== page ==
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 A128998 Length of shortest addition-subtraction chain for n. 0

%I

%S 0,1,2,2,3,3,4,3,4,4,5,4,5,5,5,4,5,5,6,5,6,6,6,5,6,6,6,6,7,6,6,5,6,6,

%T 7,6,7,7,7,6,7,7,7,7,7,7,7,6,7,7,7,7,8,7,8,7,8,8,8,7,8,7,7,6,7,7,8,7,

%U 8,8,8,7,8,8,8,8,8,8,8,7,8,8,8,8,8,8,9

%N Length of shortest addition-subtraction chain for n.

%C Equivalently, the minimal total number of multiplications and divisions required to compute an n-th power. This is useful for exponentiation on, for example, elliptic curves where division is cheap (as proposed by Morain and Olivos, 1990). Addition-subtraction chains are also defined for negative n. Various bounds and a rules to construct a(n) up to n=42 can be found in Volger (1985).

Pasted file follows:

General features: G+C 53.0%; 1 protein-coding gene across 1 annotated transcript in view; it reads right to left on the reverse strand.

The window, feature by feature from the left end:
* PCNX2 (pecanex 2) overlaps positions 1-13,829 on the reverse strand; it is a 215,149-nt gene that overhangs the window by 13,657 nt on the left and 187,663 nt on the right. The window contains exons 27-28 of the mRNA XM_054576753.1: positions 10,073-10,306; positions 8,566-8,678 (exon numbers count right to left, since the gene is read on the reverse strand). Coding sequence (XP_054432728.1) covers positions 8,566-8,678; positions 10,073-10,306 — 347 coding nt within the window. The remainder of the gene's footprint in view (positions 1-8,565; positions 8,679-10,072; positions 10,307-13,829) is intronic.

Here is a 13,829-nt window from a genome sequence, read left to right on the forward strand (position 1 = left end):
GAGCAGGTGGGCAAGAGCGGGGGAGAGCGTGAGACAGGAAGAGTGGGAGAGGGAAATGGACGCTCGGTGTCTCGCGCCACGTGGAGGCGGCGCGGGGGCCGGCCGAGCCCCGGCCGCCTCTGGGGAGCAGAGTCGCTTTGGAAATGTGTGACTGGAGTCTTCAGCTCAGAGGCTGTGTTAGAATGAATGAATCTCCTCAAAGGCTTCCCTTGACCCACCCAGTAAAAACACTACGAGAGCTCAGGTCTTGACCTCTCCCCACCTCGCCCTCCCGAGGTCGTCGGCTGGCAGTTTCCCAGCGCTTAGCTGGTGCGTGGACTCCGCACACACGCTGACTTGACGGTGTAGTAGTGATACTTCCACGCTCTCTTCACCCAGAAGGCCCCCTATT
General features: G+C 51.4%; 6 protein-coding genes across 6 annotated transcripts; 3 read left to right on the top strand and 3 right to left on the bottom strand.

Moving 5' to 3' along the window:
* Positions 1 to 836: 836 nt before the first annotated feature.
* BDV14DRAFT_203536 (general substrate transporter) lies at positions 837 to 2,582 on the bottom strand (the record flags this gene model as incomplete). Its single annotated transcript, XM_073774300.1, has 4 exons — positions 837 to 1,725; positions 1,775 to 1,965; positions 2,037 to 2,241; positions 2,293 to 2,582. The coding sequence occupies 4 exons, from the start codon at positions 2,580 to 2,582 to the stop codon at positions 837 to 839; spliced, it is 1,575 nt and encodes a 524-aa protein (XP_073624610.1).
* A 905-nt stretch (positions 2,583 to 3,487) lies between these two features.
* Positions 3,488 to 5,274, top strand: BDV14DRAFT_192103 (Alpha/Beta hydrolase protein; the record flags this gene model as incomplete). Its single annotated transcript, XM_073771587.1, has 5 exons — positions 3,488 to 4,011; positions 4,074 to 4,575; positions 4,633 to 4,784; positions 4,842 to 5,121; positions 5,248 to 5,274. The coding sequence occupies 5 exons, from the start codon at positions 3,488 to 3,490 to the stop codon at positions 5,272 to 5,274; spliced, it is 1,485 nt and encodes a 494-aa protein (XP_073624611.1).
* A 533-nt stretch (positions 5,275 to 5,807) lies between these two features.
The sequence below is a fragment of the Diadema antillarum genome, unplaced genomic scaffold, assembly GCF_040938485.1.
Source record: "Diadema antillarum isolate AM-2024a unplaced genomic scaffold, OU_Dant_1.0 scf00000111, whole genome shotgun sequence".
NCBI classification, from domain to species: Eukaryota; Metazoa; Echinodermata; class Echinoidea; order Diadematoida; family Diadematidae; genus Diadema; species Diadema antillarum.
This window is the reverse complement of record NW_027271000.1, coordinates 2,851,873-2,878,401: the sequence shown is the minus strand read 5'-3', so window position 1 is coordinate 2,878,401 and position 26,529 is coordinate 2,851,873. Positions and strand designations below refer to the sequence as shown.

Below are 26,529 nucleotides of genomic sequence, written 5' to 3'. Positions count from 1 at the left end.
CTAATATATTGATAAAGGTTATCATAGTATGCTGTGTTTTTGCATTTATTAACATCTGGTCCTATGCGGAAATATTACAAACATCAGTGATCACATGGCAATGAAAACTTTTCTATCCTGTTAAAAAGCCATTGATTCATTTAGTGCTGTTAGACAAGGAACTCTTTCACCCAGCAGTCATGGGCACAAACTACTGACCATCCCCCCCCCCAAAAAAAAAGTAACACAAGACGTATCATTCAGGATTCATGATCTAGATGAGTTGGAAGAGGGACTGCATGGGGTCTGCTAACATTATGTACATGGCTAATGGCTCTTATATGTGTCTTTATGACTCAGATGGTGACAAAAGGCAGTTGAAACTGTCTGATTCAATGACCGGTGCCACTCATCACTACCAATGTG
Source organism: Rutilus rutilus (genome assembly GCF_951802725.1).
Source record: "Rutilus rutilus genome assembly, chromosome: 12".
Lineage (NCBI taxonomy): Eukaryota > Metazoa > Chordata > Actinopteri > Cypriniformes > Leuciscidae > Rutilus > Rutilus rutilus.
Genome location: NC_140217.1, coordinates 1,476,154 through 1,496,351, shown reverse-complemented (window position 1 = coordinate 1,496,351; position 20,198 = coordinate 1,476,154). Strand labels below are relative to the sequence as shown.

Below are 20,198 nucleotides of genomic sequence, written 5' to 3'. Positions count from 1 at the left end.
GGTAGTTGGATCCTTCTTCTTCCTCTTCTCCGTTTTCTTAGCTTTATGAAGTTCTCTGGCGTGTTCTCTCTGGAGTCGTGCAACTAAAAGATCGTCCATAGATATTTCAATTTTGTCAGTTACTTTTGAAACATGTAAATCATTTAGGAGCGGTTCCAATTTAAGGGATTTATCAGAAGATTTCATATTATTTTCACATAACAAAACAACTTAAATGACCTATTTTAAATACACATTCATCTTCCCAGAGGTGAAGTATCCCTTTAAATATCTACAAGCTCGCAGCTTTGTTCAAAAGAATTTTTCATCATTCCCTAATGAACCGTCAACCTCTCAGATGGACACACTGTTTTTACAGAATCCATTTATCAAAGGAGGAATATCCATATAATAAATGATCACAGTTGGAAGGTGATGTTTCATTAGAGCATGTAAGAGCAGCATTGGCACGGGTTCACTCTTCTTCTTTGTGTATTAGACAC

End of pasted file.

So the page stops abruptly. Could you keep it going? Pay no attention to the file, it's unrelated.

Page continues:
%C a(n) < A003313(n) for n=31, 47, 62, 63, 71, 79. - _T. D. Noe_, May 02 2007

%D Hugo Volger, Some results on addition/subtraction chains, Information Processing Letters, Vol. 20 (1985), pp. 155-160.

%H F. Morain and J. Olivos, <a href="ftp://ftp.inria.fr/INRIA/publication/Theses/TU-0144/ch4.ps">Speeding up the computations on an elliptic curve using addition-subtraction chains</a>, RAIRO Informatique theoretique et application, vol. 24 (1990), pp. 531-543.

%H <a href="/index/Com#complexity">Index to sequences related to the complexity of n</a>

%e For example, a(31) = 6 because 31 = 2^5 - 1 and 2^5 can be produced by 5 additions (5 doublings) starting with 1.

%Y Cf. A003313.

%K more,nonn,nice

%O 1,3

%A Steven G. Johnson (stevenj(AT)math.mit.edu), May 01 2007

%E More terms from _T. D. Noe_, May 02 2007

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